Wednesday, October 13, 2010

On Neutral Ground...

Black, white, grey and sometimes brown... these are the neutral colors that many artists love. We love them because they can impart both harmony and drama as the more colorful often do not.
Rembrandt was a master of the neutral palette, using it to make his own self-portraits into dramatic character studies even though he was quite an ordinary-looking fellow. James McNeill Whistler actually titled his most famous painting, Arrangement in Grey and Black rather than its more popular name, Whistler's Mother. That maternal skin glows amid all the surrounding neutrals just as an open yellow umbrella glows on a grey rainy day.
Make neutrals by mixing complementary colors and you'll create a bouquet of beautiful soft greys that suggest all the colors of the rainbow. Sometimes this leads to vocabulary confusion with one artist referring to a color as grey when another (often me) sees it as really blue or maybe pink or orange.
Whistler's Great, Great Granddaughter is my bow to the ways of James McNeill. Done in open studio, it measures 24x20.


  1. Shirley, I really got this lesson in grays from the Carol Marine workshop...I didn't get it or that it has so much to do with getting the right values...but you are so makes those splashes of color just pop and the infinite variety of grays is a lot of fun to play with...lovely painting

  2. Oh yes, I envy you that workshop. Carol seems to be the master of all sorts of gorgeous greys. Thank you Christine for liking the painting.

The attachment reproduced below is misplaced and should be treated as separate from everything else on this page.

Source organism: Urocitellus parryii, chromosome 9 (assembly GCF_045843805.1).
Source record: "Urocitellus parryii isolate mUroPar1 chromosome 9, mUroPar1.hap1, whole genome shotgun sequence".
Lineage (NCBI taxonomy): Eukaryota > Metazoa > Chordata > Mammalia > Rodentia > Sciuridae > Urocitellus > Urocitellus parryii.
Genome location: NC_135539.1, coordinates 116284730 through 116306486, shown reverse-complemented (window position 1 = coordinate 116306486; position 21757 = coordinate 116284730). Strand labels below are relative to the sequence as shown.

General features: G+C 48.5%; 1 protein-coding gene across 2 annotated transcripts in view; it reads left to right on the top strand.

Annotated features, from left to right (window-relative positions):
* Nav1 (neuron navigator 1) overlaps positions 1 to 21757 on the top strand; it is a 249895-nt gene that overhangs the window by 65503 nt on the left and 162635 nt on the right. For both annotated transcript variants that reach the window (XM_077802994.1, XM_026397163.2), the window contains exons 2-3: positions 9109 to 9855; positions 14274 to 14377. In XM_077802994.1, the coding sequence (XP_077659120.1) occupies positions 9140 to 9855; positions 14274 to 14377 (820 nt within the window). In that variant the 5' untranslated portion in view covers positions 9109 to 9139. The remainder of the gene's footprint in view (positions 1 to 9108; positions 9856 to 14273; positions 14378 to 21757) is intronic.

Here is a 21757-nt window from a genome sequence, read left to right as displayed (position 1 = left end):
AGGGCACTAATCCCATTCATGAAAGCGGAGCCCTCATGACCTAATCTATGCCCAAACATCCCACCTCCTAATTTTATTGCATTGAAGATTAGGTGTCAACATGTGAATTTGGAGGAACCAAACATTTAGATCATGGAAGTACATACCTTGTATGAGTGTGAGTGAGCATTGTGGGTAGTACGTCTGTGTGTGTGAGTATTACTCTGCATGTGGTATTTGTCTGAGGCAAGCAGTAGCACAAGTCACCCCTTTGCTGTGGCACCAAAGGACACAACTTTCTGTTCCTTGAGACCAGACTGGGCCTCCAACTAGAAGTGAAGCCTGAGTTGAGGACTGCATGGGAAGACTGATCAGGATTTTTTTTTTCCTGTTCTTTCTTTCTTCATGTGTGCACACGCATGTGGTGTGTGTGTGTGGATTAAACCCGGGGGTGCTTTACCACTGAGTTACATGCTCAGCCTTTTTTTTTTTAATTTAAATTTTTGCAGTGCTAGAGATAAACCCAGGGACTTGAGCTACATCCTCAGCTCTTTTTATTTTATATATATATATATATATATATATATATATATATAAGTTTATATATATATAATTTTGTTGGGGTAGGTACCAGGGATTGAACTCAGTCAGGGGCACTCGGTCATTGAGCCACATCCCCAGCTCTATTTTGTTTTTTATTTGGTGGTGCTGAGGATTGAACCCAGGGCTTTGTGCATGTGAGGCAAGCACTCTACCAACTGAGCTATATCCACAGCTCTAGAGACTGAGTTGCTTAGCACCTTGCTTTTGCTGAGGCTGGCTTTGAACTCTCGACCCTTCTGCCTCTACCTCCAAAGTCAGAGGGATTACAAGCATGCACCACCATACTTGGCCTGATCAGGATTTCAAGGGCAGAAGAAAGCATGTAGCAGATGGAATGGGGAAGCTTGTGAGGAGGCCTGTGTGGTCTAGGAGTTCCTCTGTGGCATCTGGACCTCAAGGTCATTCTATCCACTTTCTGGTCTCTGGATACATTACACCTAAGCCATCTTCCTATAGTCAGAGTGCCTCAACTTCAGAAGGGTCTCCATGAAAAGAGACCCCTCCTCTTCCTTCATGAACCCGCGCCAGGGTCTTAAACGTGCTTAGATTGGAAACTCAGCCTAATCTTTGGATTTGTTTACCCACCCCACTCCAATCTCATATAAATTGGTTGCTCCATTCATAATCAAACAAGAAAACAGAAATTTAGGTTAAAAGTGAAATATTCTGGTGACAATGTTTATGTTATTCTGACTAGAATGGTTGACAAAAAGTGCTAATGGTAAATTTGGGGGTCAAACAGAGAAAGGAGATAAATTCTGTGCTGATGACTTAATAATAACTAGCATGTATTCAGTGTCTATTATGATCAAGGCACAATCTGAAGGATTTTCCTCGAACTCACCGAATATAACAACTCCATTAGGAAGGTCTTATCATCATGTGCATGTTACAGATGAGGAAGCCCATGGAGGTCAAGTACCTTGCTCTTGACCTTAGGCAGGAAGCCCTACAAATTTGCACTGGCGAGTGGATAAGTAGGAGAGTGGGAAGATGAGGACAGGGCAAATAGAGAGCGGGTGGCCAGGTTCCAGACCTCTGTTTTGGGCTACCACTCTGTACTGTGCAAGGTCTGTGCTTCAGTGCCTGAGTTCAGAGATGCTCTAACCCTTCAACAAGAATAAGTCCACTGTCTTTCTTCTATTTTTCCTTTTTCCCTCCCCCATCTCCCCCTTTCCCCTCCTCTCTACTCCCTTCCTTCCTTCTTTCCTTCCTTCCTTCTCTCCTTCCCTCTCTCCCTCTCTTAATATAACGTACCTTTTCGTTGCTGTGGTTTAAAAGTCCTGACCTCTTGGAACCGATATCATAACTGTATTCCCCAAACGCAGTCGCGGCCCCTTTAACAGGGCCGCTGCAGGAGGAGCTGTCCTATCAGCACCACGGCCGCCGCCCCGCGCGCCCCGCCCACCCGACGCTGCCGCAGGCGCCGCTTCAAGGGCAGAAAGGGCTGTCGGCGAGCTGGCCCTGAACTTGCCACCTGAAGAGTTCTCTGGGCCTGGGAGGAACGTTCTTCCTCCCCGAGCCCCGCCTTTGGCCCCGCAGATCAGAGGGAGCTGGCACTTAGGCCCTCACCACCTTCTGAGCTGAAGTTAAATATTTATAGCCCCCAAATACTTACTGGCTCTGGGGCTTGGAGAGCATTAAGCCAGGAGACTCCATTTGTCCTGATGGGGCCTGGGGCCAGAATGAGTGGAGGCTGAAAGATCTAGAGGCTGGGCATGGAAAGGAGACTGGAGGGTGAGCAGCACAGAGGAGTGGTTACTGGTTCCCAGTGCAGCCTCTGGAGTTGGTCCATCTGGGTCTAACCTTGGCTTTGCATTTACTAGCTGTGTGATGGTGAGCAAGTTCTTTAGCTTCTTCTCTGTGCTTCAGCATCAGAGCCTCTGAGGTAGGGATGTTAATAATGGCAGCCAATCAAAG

3. Shirley, great post and beautiful painting. I am reading How to See Color and Paint it by Authur Stern. On page 24 of the book he says, "black, white, brown & gray" are "dirty words". Interesting read and recommended to me in Dawn's bootcamp. There are lots of color exercises to do in the book too!

  4. Thank you, Denise. Another book to go on my list of must reading. I'm going to Amazon now!

  5. Shirley, what a grat painting! love your blog, thank you for stopping by my blog. You will never believe this, I was born in KY and have family in Nashville, another "small world" happening. I will look forward to sharing more with you. Try Jeanne Doby's Making Color Sing. It is for watercolor painters but valid for oil as well.

  6. Shirley, your work is lovely...serene and calming.
    I will enjoy following you.

  7. Thank you Brenda and Cissy. I can't wait to see what avenues both of you explore next.
    And Cissy, I become more and more convinced as time goes by that it is definitely a small world!

  8. so delicate & lovely - just the right colors for the subject - almost a ghostly feel . . . thank you!

  9. Good to have you back, Dusty, and thank you.


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Pieces by (clockwise from left to right) : Susan Harlan, Janet Garner, Shirley Fachilla, Mike Martino and Topper Williams. So many ...